Conversely, there were no dispatch logs of drivers complaining that someone was opening the door to their vehicles, and two eyewitnesses who filmed the fatal incident told matching stories of an officer swinging the door of their police vehicle and knocking Ellis down unprovoked. 

At this point, eyewitnesses watched as officers brought Ellis to the ground with a chokehold and another officer fired a stun gun into Ellis’ chest. After rolling Ellis onto his stomach, an officer placed his knee high on Ellis’ back or neck and accounts show that officers restrained Ellis with a knee on his neck for at least 40 seconds.

The Medical Examiner’s Office completed Ellis’ autopsy and death certificate on May 11 but failed to share the results, even with investigators, for roughly three weeks. Ultimately, Ellis’ death was revealed to be from oxygen starvation and from physical restraint, while methamphetamine intoxication and heart disease were also listed as contributing factors. 

At the beginning of the investigation, the Pierce County Sheriff’s Department was tasked with investigating the case for three months before it disclosed that one of its deputies may have helped restrain Ellis, exposing a conflict of interest. It was at this point that the Washington State Patrol took over the investigation. 

Local activists and some officials have taken issue with TPD and other police forces in Pierce County for use of violence and lack of transparency. Prior to Ellis’ killing, police in Pierce County have a long history of excessive force, including the killings of Bernie Branch and Said Joquin in separate incidents by police officers in 2019.

In the meeting on Jan 25., Deputy Mayor Blocker took issue with the fact that while street racing was the issue that many City officials chose to discuss, community activists who arrived at the scene after Phan had run over people were the only individuals to be arrested.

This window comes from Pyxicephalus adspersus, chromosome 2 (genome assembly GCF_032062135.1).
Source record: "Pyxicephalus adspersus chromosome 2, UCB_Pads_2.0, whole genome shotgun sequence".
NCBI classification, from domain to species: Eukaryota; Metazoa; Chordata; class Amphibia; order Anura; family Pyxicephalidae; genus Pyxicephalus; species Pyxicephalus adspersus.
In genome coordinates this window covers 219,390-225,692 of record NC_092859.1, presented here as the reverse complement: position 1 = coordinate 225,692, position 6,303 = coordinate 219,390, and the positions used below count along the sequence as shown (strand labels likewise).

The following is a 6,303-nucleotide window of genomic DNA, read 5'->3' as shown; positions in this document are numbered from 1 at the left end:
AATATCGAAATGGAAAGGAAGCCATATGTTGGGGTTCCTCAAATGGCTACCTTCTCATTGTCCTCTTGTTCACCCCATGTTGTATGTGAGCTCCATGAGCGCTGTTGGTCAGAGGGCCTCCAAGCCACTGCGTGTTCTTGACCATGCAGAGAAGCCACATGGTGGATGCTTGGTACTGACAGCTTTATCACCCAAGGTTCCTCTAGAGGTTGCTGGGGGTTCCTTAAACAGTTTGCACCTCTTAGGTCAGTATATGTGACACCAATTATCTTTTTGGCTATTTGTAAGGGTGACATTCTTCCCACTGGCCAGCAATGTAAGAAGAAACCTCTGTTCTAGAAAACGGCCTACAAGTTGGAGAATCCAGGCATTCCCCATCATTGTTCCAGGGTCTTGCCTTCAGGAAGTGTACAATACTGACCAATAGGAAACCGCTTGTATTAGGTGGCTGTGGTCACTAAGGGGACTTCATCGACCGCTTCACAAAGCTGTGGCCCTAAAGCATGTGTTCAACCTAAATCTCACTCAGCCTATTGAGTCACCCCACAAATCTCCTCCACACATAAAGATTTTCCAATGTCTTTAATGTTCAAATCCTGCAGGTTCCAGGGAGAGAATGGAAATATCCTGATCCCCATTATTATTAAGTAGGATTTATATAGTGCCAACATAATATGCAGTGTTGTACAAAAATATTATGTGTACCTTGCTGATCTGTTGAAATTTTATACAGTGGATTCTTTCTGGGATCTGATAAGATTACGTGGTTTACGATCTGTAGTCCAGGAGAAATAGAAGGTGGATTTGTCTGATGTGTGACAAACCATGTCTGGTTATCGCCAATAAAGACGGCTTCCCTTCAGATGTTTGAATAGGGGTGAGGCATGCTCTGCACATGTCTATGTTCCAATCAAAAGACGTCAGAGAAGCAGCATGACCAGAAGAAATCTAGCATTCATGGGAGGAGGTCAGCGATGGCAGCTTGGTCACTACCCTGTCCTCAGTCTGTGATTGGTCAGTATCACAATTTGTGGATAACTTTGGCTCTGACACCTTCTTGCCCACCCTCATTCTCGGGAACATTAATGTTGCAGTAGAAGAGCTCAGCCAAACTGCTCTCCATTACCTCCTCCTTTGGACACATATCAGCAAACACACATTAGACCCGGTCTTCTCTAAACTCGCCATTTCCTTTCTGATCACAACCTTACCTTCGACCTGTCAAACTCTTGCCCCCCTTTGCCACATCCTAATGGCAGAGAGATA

“It makes me uncomfortable to know that community organizers were arrested,” Blocker said. “What I’m hearing was the person wasn’t violent but a community organizer was arrested and we’re having a conversation about street racers, and no street racers were arrested — that makes me really uncomfortable and we got to do better.”

Jamika Scott, an organizer with the activist group Tacoma Action Collective, is one of the individuals who was arrested that night, after she says police were dispersing people who were trying to observe the scene.

Scott pointed to Phan’s actions on Jan. 23 as another instance of TPD escalating rather than de-escalating situations. Instead of ticketing people or trying other tactics, the police officer ran people over. She said that a mistrust in TPD’s willingness to be transparent is what brought her to the scene later that night.

“It relates to TPD in the way that they have always existed in our community, as an entity that favors use of force over people de-escalation,” Scott told the Emerald. ”I think it’s right on brand with how TPD tends to show up in our community and how they are constantly finding ways to go into situations and escalating them to the point of using deadly force rather than de-escalating them.”

While City officials are referring to the review as an independent investigation, some activists have taken issue with charging PCFIT with the investigation of the event on Jan. 23. 

As of Jan. 25, Washington for Black Lives (W4BL), a coalition of over 35 Black-led organizations across Washington State, is renewing calls for community oversight legislation that would “end the practice of police investigating police.” 

“What happened on Saturday was a tragedy made worse by the fact that our laws don’t allow the community to have direct oversight over those sworn to protect and serve us,” said Sedonia Young — a resident of Tacoma, co-founder of W4BL, and leader with Political Destiny — in a W4BL press release about the effort.

Elizabeth Turnbull is a Seattle-based journalist.

Featured image is attributed to British Columbia Emergency Photography account under a Creative Commons 2.0 license (CC BY-NC 2.0).